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Re: quick hop fu procedure question
« Reply #8 on: February 18, 2016, 11:09:07 PM »
For this IPA I was thinking of several ways to minimize oxygen uptake. Now I'm considering fermenting in a keg, with a blow-off attached to the in-post, and then follow the hop fu procedure. So I assume adding the dry hops to another keg and then push the fermented beer from the first into the second keg under CO2 pressure?
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Offline brewinhard

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Re: quick hop fu procedure question
« Reply #9 on: February 18, 2016, 11:11:51 PM »
For this IPA I was thinking of several ways to minimize oxygen uptake. Now I'm considering fermenting in a keg, with a blow-off attached to the in-post, and then follow the hop fu procedure. So I assume adding the dry hops to another keg and then push the fermented beer from the first into the second keg under CO2 pressure?

I don't think you need to ferment in a keg, but you will get better hop aroma by dry hopping in a purged keg in the fashion you describe.

Offline homoeccentricus

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Re: quick hop fu procedure question
« Reply #10 on: February 18, 2016, 11:17:17 PM »
So you think there is no real benefit in fermenting in the keg to avoid oxidation when racking to the dry hop keg?
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Offline HoosierBrew

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Re: quick hop fu procedure question
« Reply #11 on: February 18, 2016, 11:29:54 PM »
So you think there is no real benefit in fermenting in the keg to avoid oxidation when racking to the dry hop keg?


There is benefit in principle in fermenting in any vessel (conical, keg, carboy,etc.) that you can use to close transfer to the serving vessel. Not every brewer has that capabililty. If you do, definitely do it. It's all about eliminating O2 from the equation.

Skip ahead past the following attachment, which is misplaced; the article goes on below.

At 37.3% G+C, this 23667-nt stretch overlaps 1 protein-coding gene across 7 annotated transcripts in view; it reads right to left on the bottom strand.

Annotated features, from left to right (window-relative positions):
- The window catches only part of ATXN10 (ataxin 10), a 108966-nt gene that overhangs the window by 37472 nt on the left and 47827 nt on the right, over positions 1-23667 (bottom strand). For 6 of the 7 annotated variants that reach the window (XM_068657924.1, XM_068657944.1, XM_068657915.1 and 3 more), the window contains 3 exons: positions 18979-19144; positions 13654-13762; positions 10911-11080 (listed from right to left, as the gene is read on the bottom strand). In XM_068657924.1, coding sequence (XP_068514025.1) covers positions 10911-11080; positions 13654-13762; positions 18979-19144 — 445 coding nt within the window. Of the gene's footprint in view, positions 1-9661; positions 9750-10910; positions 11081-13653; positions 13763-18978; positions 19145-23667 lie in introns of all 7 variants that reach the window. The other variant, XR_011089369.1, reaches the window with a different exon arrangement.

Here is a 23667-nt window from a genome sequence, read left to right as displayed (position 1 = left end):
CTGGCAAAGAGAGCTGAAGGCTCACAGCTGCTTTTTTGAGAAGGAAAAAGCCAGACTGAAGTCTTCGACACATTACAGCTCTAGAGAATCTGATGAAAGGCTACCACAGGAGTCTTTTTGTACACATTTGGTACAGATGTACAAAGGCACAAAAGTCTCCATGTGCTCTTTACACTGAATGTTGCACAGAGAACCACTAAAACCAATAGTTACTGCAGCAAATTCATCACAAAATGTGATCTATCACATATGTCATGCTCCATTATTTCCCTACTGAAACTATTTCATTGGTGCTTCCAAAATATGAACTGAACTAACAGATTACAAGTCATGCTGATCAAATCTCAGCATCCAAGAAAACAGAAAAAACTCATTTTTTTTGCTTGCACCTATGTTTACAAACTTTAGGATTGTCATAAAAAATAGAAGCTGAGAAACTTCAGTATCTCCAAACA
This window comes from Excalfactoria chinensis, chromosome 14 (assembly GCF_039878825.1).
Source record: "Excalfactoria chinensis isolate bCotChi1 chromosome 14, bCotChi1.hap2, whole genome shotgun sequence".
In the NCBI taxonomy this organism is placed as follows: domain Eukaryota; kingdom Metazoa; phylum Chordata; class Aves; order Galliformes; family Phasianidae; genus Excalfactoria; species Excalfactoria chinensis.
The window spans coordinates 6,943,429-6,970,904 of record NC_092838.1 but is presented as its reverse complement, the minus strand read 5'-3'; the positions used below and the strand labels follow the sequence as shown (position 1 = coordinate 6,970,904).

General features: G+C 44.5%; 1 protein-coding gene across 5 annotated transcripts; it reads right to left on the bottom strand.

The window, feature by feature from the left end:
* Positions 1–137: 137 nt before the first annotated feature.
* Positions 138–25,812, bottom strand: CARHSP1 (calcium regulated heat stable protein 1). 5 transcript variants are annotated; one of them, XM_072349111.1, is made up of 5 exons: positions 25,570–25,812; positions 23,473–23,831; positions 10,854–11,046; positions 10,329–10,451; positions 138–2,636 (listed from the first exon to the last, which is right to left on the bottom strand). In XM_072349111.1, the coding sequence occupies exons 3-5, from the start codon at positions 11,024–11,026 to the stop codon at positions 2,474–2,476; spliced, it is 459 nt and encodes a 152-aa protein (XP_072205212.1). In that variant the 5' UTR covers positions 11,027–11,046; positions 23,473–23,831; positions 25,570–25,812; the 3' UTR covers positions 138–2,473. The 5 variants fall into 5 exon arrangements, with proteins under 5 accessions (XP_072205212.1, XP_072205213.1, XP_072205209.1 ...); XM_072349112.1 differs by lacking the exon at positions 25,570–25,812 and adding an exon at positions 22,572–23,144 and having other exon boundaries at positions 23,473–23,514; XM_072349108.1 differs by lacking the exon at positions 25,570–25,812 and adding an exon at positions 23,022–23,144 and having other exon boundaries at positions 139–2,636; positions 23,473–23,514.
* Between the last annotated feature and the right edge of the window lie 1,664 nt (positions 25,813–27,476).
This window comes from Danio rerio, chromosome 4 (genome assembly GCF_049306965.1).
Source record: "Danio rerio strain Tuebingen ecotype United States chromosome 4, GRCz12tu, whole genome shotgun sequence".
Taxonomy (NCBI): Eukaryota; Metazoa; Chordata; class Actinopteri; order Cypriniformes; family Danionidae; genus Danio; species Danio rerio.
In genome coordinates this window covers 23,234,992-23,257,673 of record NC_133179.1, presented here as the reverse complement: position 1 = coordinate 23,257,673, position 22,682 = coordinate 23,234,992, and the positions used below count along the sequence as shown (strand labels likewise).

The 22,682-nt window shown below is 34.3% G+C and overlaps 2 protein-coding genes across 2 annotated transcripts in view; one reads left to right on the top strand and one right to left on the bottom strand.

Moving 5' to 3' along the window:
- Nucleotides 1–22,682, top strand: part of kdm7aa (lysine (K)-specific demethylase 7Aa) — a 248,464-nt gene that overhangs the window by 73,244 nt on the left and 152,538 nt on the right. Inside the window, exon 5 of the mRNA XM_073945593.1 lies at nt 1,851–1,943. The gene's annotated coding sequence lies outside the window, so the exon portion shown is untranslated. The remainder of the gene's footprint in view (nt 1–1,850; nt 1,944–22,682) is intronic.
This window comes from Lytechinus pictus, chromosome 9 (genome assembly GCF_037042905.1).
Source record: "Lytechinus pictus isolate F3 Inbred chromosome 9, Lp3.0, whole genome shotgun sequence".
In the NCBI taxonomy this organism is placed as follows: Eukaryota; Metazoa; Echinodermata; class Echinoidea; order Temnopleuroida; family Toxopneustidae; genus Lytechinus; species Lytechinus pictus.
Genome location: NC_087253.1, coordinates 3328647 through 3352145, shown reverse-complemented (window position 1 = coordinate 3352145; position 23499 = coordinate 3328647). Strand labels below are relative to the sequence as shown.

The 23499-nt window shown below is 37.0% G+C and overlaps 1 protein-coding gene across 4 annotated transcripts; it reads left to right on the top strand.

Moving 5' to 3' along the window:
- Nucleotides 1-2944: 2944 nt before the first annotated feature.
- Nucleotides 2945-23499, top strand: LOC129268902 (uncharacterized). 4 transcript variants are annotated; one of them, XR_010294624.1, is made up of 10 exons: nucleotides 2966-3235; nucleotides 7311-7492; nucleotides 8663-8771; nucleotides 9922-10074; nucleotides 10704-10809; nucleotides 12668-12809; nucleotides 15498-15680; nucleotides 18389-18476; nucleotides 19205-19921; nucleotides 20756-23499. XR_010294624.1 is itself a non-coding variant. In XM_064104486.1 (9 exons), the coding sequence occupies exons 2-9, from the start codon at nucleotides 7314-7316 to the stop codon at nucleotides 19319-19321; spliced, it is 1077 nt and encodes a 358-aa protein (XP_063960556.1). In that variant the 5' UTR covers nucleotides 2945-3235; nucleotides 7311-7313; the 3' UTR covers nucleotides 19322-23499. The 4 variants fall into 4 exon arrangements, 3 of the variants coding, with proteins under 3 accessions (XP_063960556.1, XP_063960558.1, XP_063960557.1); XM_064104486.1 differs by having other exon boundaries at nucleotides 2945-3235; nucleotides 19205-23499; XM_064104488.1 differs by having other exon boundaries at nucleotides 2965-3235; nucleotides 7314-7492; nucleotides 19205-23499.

Edit - However, racking into a purged keg with the dry hops in the bottom works well in a pinch.
« Last Edit: February 18, 2016, 11:33:02 PM by HoosierBrew »
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Offline wv_brewer

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Re: quick hop fu procedure question
« Reply #12 on: February 19, 2016, 12:23:33 PM »
Off subject a little bit but I always thought a diacetyl rest was done at warmer temps like 65-68? 


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Offline flbrewer

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Re: quick hop fu procedure question
« Reply #13 on: February 19, 2016, 01:37:49 PM »
Off subject a little bit but I always thought a diacetyl rest was done at warmer temps like 65-68? 


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I brought this up recently based on seeing the diacetyl rest mention in this recipe. The responses were that a diacetyl rest isn't necessary with ales.

Offline brewinhard

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Re: quick hop fu procedure question
« Reply #14 on: February 19, 2016, 01:45:14 PM »
Off subject a little bit but I always thought a diacetyl rest was done at warmer temps like 65-68? 


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I brought this up recently based on seeing the diacetyl rest mention in this recipe. The responses were that a diacetyl rest isn't necessary with ales.

Yes, diacetyl rests are typically performed around 65-70F, not at 60F.  At least, those temps seem to work best for my setup.

And I don't fully agree that ales don't benefit from diacetyl rests.  Some ale strains produce quite a bit of diacetyl and if not given the proper time at warmer temps (typically bumped towards the last end of fermentation) then the diacetyl will not be fully reabsorbed the yeast. In most cases, an average gravity beer (1.050-1.060) will have no problem cleaning up any residual diacetyl with warmer temps by the end of two weeks in primary. Some strains can and will finish must faster, while others take longer.
I don't usually call bumping up the temps towards the end of my ale fermentations a diacetyl rest, but rather a conditioning period in which the yeast reduce many unwanted byproducts of fermentation prior to packaging.